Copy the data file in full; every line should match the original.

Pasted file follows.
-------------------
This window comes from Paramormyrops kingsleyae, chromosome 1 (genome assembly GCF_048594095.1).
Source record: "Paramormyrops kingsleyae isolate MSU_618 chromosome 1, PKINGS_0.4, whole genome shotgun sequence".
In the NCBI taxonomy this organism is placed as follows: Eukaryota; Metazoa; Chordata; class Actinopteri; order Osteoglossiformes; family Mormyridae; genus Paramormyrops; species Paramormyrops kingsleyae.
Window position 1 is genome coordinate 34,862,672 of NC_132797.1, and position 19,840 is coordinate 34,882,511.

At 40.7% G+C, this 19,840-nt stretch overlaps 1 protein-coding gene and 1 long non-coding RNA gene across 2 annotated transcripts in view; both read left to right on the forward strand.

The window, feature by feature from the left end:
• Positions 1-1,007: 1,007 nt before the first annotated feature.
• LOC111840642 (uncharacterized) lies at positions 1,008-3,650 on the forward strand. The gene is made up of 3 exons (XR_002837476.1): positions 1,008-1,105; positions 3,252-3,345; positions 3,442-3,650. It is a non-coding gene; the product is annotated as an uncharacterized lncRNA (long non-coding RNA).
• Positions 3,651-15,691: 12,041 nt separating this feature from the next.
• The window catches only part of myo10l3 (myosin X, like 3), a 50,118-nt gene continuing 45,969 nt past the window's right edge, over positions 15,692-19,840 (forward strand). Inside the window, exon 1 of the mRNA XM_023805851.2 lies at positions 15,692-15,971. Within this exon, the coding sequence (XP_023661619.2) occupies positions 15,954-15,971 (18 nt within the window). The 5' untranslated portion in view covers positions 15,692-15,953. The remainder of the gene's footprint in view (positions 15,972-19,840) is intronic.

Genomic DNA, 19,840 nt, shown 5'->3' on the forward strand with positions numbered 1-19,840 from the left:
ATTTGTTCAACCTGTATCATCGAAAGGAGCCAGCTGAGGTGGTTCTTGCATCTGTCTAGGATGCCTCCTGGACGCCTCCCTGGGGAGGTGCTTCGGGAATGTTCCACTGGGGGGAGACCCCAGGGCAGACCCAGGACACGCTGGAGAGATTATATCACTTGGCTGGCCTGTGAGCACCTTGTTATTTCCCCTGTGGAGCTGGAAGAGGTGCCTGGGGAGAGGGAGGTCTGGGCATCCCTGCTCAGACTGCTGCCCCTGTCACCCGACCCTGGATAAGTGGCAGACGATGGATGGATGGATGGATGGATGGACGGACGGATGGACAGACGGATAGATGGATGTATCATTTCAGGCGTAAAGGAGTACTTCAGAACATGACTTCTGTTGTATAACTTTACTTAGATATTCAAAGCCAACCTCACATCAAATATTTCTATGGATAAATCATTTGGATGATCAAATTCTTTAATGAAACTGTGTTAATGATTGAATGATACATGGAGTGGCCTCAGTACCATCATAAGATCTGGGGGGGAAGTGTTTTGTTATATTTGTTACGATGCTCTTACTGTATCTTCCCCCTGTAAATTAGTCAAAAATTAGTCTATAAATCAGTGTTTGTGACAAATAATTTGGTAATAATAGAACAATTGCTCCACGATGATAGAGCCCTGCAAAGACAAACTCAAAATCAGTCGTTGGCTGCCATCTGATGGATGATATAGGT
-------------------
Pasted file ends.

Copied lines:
This window comes from Paramormyrops kingsleyae, chromosome 1 (genome assembly GCF_048594095.1).
Source record: "Paramormyrops kingsleyae isolate MSU_618 chromosome 1, PKINGS_0.4, whole genome shotgun sequence".
In the NCBI taxonomy this organism is placed as follows: Eukaryota; Metazoa; Chordata; class Actinopteri; order Osteoglossiformes; family Mormyridae; genus Paramormyrops; species Paramormyrops kingsleyae.
Window position 1 is genome coordinate 34,862,672 of NC_132797.1, and position 19,840 is coordinate 34,882,511.

At 40.7% G+C, this 19,840-nt stretch overlaps 1 protein-coding gene and 1 long non-coding RNA gene across 2 annotated transcripts in view; both read left to right on the forward strand.

The window, feature by feature from the left end:
• Positions 1-1,007: 1,007 nt before the first annotated feature.
• LOC111840642 (uncharacterized) lies at positions 1,008-3,650 on the forward strand. The gene is made up of 3 exons (XR_002837476.1): positions 1,008-1,105; positions 3,252-3,345; positions 3,442-3,650. It is a non-coding gene; the product is annotated as an uncharacterized lncRNA (long non-coding RNA).
• Positions 3,651-15,691: 12,041 nt separating this feature from the next.
• The window catches only part of myo10l3 (myosin X, like 3), a 50,118-nt gene continuing 45,969 nt past the window's right edge, over positions 15,692-19,840 (forward strand). Inside the window, exon 1 of the mRNA XM_023805851.2 lies at positions 15,692-15,971. Within this exon, the coding sequence (XP_023661619.2) occupies positions 15,954-15,971 (18 nt within the window). The 5' untranslated portion in view covers positions 15,692-15,953. The remainder of the gene's footprint in view (positions 15,972-19,840) is intronic.

Genomic DNA, 19,840 nt, shown 5'->3' on the forward strand with positions numbered 1-19,840 from the left:
ATTTGTTCAACCTGTATCATCGAAAGGAGCCAGCTGAGGTGGTTCTTGCATCTGTCTAGGATGCCTCCTGGACGCCTCCCTGGGGAGGTGCTTCGGGAATGTTCCACTGGGGGGAGACCCCAGGGCAGACCCAGGACACGCTGGAGAGATTATATCACTTGGCTGGCCTGTGAGCACCTTGTTATTTCCCCTGTGGAGCTGGAAGAGGTGCCTGGGGAGAGGGAGGTCTGGGCATCCCTGCTCAGACTGCTGCCCCTGTCACCCGACCCTGGATAAGTGGCAGACGATGGATGGATGGATGGATGGATGGACGGACGGATGGACAGACGGATAGATGGATGTATCATTTCAGGCGTAAAGGAGTACTTCAGAACATGACTTCTGTTGTATAACTTTACTTAGATATTCAAAGCCAACCTCACATCAAATATTTCTATGGATAAATCATTTGGATGATCAAATTCTTTAATGAAACTGTGTTAATGATTGAATGATACATGGAGTGGCCTCAGTACCATCATAAGATCTGGGGGGGAAGTGTTTTGTTATATTTGTTACGATGCTCTTACTGTATCTTCCCCCTGTAAATTAGTCAAAAATTAGTCTATAAATCAGTGTTTGTGACAAATAATTTGGTAATAATAGAACAATTGCTCCACGATGATAGAGCCCTGCAAAGACAAACTCAAAATCAGTCGTTGGCTGCCATCTGATGGATGATATAGGT